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Howard Stern Responds To Trump's 'Locker Room' Comments & Talks About The GOP Nominee

Donald Trump and his wife Melania seem to agree that the his remarks on a hot mic in 2005, like laughing about grabbing female genitals without their consent, were just "boy talk," but not everyone in media agrees. In a sort of surprising twist, shock-radio host Howard Stern doesn't agree with Trump's "locker room" talk defense at all, even though he and the presidential candidate are seemingly friends (or at least well-acquainted). On Monday, Stern addressed the leaked 2005 Access Hollywood tapes on his radio show, analyzing the Republican nominee's conversation with host Billy Bush about kissing and groping women when he meets them because he's a star.

If Howard Stern thinks Trump's comments are inappropriate, American voters still on the fence about the comments might want to perk their ears up. This is a radio host who has made an entire career off of what Melania herself has claimed is just "boy talk." Still, Stern isn't buying the official defense about "locker room talk."

"Believe me, when I’m around guys, 85 percent of the time you’re talking about pussy," Stern said on his show this week. "But I have never been in the room where someone has said, ‘Grab them by the pussy.’”

So, there you have it, America: Even Howard Stern has never thought to enter into a conversation where someone, let alone a potential president of the United States, would use such graphic references.

Stern added that he does understand what Trump meant by "locker room" talk, in general. But the radio host doesn't understand how comments so lewd could be lumped in with men whining about women in the privacy of a stinky locker room. “Locker room talk to me is guys are either talking about who’s hot, or either what they’ve done to chicks or what they’re hoping to do to chicks,” Stern said. “A lot of [locker room banter is] real kind of desperate talk. The reason it’s in a locker room is because no one’s proud of it," he added.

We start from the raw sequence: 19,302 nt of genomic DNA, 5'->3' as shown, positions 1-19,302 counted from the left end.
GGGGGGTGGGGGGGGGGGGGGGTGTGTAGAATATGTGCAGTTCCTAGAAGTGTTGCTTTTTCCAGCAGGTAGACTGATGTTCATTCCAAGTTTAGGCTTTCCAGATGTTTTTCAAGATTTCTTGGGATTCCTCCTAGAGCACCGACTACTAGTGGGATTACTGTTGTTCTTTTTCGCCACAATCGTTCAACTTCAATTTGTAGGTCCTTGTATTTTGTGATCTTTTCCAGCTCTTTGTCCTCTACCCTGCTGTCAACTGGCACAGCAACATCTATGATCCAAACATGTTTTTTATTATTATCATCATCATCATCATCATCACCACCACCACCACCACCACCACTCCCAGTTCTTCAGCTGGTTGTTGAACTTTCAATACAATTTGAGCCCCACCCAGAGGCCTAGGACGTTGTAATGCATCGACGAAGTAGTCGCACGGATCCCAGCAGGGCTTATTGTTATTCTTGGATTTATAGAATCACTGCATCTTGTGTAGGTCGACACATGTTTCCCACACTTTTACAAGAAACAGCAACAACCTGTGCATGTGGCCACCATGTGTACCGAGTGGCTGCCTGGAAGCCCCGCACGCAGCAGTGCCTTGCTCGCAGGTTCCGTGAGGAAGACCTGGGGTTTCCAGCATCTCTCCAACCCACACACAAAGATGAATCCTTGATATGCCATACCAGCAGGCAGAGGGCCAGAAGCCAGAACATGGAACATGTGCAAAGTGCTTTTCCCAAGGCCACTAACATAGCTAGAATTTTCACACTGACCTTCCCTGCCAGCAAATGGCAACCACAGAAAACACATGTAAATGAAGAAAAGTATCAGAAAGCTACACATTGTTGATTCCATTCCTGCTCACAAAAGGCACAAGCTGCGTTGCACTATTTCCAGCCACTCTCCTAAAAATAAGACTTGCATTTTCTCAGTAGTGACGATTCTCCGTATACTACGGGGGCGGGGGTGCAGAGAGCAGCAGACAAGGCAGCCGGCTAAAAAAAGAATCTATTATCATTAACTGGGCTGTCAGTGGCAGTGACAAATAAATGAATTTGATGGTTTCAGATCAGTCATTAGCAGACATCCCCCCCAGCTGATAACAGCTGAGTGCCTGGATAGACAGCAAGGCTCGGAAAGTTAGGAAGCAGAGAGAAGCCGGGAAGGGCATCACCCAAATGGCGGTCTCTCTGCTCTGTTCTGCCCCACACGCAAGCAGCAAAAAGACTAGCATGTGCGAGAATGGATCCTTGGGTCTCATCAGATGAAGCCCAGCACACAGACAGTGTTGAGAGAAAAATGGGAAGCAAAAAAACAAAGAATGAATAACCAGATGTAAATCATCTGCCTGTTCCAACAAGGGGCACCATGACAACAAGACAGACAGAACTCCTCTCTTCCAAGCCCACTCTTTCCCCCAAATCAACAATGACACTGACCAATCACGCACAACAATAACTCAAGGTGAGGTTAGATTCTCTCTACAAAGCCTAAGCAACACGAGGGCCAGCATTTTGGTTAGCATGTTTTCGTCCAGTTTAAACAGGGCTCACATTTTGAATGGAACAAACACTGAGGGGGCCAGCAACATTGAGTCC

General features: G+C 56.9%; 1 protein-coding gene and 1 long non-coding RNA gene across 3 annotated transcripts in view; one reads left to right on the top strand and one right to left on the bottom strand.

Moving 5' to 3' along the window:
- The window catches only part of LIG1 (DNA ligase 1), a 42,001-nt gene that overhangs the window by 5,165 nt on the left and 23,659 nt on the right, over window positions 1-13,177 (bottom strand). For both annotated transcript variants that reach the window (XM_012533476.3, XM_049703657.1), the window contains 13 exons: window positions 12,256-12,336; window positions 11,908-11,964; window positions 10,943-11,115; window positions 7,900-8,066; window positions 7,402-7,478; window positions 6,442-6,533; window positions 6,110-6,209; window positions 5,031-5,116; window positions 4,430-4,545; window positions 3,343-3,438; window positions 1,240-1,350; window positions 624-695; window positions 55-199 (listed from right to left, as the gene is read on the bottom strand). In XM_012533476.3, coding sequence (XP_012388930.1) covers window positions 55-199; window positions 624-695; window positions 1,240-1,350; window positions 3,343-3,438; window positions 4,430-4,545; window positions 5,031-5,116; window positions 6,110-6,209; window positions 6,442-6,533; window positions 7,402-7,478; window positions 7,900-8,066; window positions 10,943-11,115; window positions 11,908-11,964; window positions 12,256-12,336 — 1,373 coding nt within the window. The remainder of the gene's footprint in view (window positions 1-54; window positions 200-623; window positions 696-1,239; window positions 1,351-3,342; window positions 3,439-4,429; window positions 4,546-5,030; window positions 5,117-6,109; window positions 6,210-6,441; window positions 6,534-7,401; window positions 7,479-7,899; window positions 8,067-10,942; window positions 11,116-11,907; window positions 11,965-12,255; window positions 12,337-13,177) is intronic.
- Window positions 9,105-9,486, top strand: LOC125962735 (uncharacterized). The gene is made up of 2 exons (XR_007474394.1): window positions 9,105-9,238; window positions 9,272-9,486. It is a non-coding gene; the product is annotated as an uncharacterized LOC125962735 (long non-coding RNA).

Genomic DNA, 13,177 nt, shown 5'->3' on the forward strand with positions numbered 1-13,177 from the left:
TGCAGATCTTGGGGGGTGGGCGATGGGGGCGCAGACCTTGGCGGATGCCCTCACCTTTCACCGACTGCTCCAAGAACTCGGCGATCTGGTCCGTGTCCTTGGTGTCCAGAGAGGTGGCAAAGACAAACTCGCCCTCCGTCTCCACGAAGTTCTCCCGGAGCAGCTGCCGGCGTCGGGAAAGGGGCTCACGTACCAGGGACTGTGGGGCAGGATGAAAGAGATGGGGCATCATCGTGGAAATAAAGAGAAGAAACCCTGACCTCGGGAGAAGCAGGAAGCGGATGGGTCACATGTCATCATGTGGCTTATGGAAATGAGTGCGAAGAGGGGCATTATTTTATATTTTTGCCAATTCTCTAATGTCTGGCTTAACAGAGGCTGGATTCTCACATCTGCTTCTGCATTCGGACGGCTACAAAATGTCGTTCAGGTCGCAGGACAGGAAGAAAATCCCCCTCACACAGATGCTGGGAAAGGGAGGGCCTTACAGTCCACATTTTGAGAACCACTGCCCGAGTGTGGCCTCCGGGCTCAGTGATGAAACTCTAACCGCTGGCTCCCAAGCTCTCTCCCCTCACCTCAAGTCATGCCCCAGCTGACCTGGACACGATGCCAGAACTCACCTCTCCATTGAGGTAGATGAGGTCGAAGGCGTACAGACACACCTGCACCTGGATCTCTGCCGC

But The Donald didn't seem very desperate or ashamed at all on those 2005 tapes or during his apology in the days following the leak. If anything, the candidate puffed up his shoulders and defended his banter with Bush by employing the old "boys will be boys" reasoning. His wife, Melania, did the very same thing on Monday night during an interview with CNN's Anderson Cooper. She told Cooper that she felt like sometimes she lives with two "boys," her 10-year-old son and her husband. Melania added that she felt her husband was talking to Bush like a "teenager." Cooper interjected that Trump was not a teenager but a 59-year-old man at the time of the hot mic recording.

Mrs. Trump shrugged.

Don't get too amped up about Stern's tough stance on Trump's comments just yet, though. The radio host and the Republican nominee go way back and there are apparently a lot of archived interviews that aren't super easy for reporters to comb through (although some have done the legwork to find out what Donald Jr. has been saying on-air). Stern isn't going to make it easy for the media either, whether he thinks the "locker room talk" defense is valid or not. Stern said that he won't replay all of his old Trump interviews, even though they weren't private conversations. So what gives, Howard? He said on Monday:

Why don’t I play all the tapes? I have to tell you why: I feel Donald Trump did the show in an effort to be entertaining and have fun with us, and I feel like it would be a betrayal to any of our guests if I sat there and played them now where people are attacking him.

Ah, yes, the old "I can't reveal my sources" line. But that's kind of a cop out. In this case, it wouldn't be unethical for Stern to play all the recorded Trump conversations over the years, since they were all public to begin with. If anything, by releasing or playing all of the Trump interviews, Stern would be making it easier for voters to hear the "boy talk" the two men engaged in, with Robyn laughing along of course. By not replaying the interviews, Stern's only blocking voters from hearing a silly call-in segment Trump might have done in say, the early '90s. And really, if it's just "boy talk," what's the big deal? Trump can't be afraid of transcripts, can he?

Let's level with each other: given what most Americans can remember and know about Trump, it's likely he said something absurd or offensive in each and every one of his Howard Stern interviews. So, not playing the tapes is a personal choice on Stern's part, not necessarily a noble one. Anyone on the fence about Donald Trump and also a fan of Stern's should think nice and hard about what that means.